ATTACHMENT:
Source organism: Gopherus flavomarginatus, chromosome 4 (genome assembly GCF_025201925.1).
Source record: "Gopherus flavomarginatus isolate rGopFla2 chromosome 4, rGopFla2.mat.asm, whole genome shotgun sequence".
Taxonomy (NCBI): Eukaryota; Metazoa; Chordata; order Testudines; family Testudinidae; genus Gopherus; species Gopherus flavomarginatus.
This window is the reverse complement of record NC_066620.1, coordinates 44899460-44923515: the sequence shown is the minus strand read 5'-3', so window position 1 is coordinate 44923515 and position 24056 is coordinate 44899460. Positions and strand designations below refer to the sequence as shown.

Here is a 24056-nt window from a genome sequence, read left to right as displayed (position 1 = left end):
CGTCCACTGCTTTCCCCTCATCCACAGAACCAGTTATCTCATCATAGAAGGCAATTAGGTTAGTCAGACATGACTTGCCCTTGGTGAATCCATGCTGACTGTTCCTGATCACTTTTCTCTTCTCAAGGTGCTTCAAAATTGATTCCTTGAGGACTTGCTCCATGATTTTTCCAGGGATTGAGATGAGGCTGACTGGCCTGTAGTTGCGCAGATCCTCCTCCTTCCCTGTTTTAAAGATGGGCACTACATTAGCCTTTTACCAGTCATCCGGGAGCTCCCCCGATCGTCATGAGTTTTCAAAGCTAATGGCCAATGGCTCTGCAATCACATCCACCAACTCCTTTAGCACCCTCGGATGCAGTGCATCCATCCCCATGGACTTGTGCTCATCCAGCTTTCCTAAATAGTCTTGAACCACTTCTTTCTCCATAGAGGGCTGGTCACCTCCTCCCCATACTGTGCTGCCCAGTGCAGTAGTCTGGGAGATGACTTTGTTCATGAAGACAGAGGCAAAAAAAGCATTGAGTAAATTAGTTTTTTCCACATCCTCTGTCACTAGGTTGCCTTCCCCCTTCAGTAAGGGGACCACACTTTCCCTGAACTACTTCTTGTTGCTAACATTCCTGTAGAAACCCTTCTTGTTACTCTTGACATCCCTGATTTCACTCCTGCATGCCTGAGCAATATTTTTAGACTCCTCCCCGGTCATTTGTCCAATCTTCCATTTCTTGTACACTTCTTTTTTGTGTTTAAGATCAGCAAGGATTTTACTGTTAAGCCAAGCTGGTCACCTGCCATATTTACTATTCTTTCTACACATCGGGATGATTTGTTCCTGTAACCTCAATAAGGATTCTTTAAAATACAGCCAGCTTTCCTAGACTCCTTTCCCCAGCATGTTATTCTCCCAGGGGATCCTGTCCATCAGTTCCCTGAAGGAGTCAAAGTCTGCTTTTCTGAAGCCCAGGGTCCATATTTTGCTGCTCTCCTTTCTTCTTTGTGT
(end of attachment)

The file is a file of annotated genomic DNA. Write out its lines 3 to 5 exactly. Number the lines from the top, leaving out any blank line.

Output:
Taxonomy (NCBI): Eukaryota; Metazoa; Chordata; order Testudines; family Testudinidae; genus Gopherus; species Gopherus flavomarginatus.
This window is the reverse complement of record NC_066620.1, coordinates 44899460-44923515: the sequence shown is the minus strand read 5'-3', so window position 1 is coordinate 44923515 and position 24056 is coordinate 44899460. Positions and strand designations below refer to the sequence as shown.

Here is a 24056-nt window from a genome sequence, read left to right as displayed (position 1 = left end):